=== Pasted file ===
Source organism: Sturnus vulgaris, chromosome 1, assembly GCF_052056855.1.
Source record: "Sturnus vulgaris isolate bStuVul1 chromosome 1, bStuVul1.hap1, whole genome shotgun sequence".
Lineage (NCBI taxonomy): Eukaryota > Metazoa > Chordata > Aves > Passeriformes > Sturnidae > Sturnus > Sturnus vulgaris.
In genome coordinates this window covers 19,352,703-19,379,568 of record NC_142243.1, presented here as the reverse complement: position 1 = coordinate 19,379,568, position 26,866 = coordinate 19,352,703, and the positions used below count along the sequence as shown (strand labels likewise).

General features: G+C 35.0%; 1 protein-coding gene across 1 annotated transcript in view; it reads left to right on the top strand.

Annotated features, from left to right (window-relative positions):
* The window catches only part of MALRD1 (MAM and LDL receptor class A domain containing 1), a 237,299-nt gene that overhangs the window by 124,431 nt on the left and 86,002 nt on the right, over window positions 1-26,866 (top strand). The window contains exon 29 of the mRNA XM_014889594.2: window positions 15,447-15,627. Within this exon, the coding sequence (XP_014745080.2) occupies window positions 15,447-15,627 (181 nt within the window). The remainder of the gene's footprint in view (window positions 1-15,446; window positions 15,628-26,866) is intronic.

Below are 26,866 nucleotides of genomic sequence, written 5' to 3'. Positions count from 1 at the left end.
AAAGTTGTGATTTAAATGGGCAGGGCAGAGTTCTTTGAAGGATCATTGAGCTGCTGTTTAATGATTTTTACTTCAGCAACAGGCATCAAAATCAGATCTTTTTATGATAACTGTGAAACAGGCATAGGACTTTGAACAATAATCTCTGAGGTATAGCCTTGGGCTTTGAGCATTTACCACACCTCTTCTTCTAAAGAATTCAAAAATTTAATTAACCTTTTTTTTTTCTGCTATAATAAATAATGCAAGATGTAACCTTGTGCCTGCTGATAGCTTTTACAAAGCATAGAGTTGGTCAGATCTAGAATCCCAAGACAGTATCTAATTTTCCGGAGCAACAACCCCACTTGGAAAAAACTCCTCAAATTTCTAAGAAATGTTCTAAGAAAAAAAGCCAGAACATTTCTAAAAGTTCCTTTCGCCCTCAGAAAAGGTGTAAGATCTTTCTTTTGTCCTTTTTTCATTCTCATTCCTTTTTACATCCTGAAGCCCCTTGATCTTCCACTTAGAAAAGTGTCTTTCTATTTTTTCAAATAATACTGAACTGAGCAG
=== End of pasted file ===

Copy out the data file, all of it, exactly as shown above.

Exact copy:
Source organism: Sturnus vulgaris, chromosome 1, assembly GCF_052056855.1.
Source record: "Sturnus vulgaris isolate bStuVul1 chromosome 1, bStuVul1.hap1, whole genome shotgun sequence".
Lineage (NCBI taxonomy): Eukaryota > Metazoa > Chordata > Aves > Passeriformes > Sturnidae > Sturnus > Sturnus vulgaris.
In genome coordinates this window covers 19,352,703-19,379,568 of record NC_142243.1, presented here as the reverse complement: position 1 = coordinate 19,379,568, position 26,866 = coordinate 19,352,703, and the positions used below count along the sequence as shown (strand labels likewise).

General features: G+C 35.0%; 1 protein-coding gene across 1 annotated transcript in view; it reads left to right on the top strand.

Annotated features, from left to right (window-relative positions):
* The window catches only part of MALRD1 (MAM and LDL receptor class A domain containing 1), a 237,299-nt gene that overhangs the window by 124,431 nt on the left and 86,002 nt on the right, over window positions 1-26,866 (top strand). The window contains exon 29 of the mRNA XM_014889594.2: window positions 15,447-15,627. Within this exon, the coding sequence (XP_014745080.2) occupies window positions 15,447-15,627 (181 nt within the window). The remainder of the gene's footprint in view (window positions 1-15,446; window positions 15,628-26,866) is intronic.

Below are 26,866 nucleotides of genomic sequence, written 5' to 3'. Positions count from 1 at the left end.
AAAGTTGTGATTTAAATGGGCAGGGCAGAGTTCTTTGAAGGATCATTGAGCTGCTGTTTAATGATTTTTACTTCAGCAACAGGCATCAAAATCAGATCTTTTTATGATAACTGTGAAACAGGCATAGGACTTTGAACAATAATCTCTGAGGTATAGCCTTGGGCTTTGAGCATTTACCACACCTCTTCTTCTAAAGAATTCAAAAATTTAATTAACCTTTTTTTTTTCTGCTATAATAAATAATGCAAGATGTAACCTTGTGCCTGCTGATAGCTTTTACAAAGCATAGAGTTGGTCAGATCTAGAATCCCAAGACAGTATCTAATTTTCCGGAGCAACAACCCCACTTGGAAAAAACTCCTCAAATTTCTAAGAAATGTTCTAAGAAAAAAAGCCAGAACATTTCTAAAAGTTCCTTTCGCCCTCAGAAAAGGTGTAAGATCTTTCTTTTGTCCTTTTTTCATTCTCATTCCTTTTTACATCCTGAAGCCCCTTGATCTTCCACTTAGAAAAGTGTCTTTCTATTTTTTCAAATAATACTGAACTGAGCAG